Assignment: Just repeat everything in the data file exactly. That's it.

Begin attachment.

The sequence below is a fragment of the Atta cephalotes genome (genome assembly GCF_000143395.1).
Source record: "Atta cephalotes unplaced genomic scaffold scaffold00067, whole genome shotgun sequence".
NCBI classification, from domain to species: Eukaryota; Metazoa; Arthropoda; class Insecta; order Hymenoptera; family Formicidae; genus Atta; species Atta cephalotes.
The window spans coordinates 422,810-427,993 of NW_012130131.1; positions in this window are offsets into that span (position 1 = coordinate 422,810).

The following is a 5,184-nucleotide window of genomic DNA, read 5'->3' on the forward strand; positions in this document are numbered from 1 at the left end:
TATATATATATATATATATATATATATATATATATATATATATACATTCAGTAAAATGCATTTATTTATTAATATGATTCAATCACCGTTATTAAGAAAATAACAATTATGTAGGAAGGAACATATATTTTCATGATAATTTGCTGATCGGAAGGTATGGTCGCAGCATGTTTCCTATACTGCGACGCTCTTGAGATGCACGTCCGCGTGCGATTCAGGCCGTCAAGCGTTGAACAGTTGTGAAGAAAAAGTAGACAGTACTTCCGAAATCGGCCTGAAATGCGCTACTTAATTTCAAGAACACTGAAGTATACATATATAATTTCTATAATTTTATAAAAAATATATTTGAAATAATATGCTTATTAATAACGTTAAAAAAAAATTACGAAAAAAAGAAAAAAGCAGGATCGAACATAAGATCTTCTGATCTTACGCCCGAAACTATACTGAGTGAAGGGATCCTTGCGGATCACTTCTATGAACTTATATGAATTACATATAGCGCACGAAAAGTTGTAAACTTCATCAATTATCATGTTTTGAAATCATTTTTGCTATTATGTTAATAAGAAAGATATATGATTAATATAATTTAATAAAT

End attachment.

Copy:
The sequence below is a fragment of the Atta cephalotes genome (genome assembly GCF_000143395.1).
Source record: "Atta cephalotes unplaced genomic scaffold scaffold00067, whole genome shotgun sequence".
NCBI classification, from domain to species: Eukaryota; Metazoa; Arthropoda; class Insecta; order Hymenoptera; family Formicidae; genus Atta; species Atta cephalotes.
The window spans coordinates 422,810-427,993 of NW_012130131.1; positions in this window are offsets into that span (position 1 = coordinate 422,810).

The following is a 5,184-nucleotide window of genomic DNA, read 5'->3' on the forward strand; positions in this document are numbered from 1 at the left end:
TATATATATATATATATATATATATATATATATATATATATATACATTCAGTAAAATGCATTTATTTATTAATATGATTCAATCACCGTTATTAAGAAAATAACAATTATGTAGGAAGGAACATATATTTTCATGATAATTTGCTGATCGGAAGGTATGGTCGCAGCATGTTTCCTATACTGCGACGCTCTTGAGATGCACGTCCGCGTGCGATTCAGGCCGTCAAGCGTTGAACAGTTGTGAAGAAAAAGTAGACAGTACTTCCGAAATCGGCCTGAAATGCGCTACTTAATTTCAAGAACACTGAAGTATACATATATAATTTCTATAATTTTATAAAAAATATATTTGAAATAATATGCTTATTAATAACGTTAAAAAAAAATTACGAAAAAAAGAAAAAAGCAGGATCGAACATAAGATCTTCTGATCTTACGCCCGAAACTATACTGAGTGAAGGGATCCTTGCGGATCACTTCTATGAACTTATATGAATTACATATAGCGCACGAAAAGTTGTAAACTTCATCAATTATCATGTTTTGAAATCATTTTTGCTATTATGTTAATAAGAAAGATATATGATTAATATAATTTAATAAAT